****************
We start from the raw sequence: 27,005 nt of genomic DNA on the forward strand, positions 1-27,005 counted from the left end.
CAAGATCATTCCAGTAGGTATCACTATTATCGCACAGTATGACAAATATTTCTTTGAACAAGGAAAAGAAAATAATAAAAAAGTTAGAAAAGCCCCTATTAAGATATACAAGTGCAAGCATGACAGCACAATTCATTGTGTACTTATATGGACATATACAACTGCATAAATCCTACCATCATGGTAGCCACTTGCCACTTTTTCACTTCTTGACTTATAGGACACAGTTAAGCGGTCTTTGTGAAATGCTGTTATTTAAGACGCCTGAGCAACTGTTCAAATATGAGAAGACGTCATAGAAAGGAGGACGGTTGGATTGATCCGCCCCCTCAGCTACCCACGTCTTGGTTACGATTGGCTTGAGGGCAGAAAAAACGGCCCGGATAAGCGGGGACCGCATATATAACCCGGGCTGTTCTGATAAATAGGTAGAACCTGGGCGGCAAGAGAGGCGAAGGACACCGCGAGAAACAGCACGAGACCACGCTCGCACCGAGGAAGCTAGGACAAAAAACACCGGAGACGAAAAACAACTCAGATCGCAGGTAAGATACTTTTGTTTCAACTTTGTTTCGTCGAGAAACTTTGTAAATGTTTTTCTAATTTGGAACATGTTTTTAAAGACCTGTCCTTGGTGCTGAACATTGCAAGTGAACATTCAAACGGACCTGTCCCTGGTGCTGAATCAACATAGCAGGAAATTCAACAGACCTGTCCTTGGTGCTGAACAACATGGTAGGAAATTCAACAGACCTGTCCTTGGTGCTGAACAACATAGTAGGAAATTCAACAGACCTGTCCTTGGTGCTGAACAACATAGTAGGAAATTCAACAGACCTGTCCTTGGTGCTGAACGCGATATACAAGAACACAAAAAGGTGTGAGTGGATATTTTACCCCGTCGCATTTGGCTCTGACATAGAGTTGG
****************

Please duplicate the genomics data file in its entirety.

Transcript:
We start from the raw sequence: 27,005 nt of genomic DNA on the forward strand, positions 1-27,005 counted from the left end.
CAAGATCATTCCAGTAGGTATCACTATTATCGCACAGTATGACAAATATTTCTTTGAACAAGGAAAAGAAAATAATAAAAAAGTTAGAAAAGCCCCTATTAAGATATACAAGTGCAAGCATGACAGCACAATTCATTGTGTACTTATATGGACATATACAACTGCATAAATCCTACCATCATGGTAGCCACTTGCCACTTTTTCACTTCTTGACTTATAGGACACAGTTAAGCGGTCTTTGTGAAATGCTGTTATTTAAGACGCCTGAGCAACTGTTCAAATATGAGAAGACGTCATAGAAAGGAGGACGGTTGGATTGATCCGCCCCCTCAGCTACCCACGTCTTGGTTACGATTGGCTTGAGGGCAGAAAAAACGGCCCGGATAAGCGGGGACCGCATATATAACCCGGGCTGTTCTGATAAATAGGTAGAACCTGGGCGGCAAGAGAGGCGAAGGACACCGCGAGAAACAGCACGAGACCACGCTCGCACCGAGGAAGCTAGGACAAAAAACACCGGAGACGAAAAACAACTCAGATCGCAGGTAAGATACTTTTGTTTCAACTTTGTTTCGTCGAGAAACTTTGTAAATGTTTTTCTAATTTGGAACATGTTTTTAAAGACCTGTCCTTGGTGCTGAACATTGCAAGTGAACATTCAAACGGACCTGTCCCTGGTGCTGAATCAACATAGCAGGAAATTCAACAGACCTGTCCTTGGTGCTGAACAACATGGTAGGAAATTCAACAGACCTGTCCTTGGTGCTGAACAACATAGTAGGAAATTCAACAGACCTGTCCTTGGTGCTGAACAACATAGTAGGAAATTCAACAGACCTGTCCTTGGTGCTGAACGCGATATACAAGAACACAAAAAGGTGTGAGTGGATATTTTACCCCGTCGCATTTGGCTCTGACATAGAGTTGG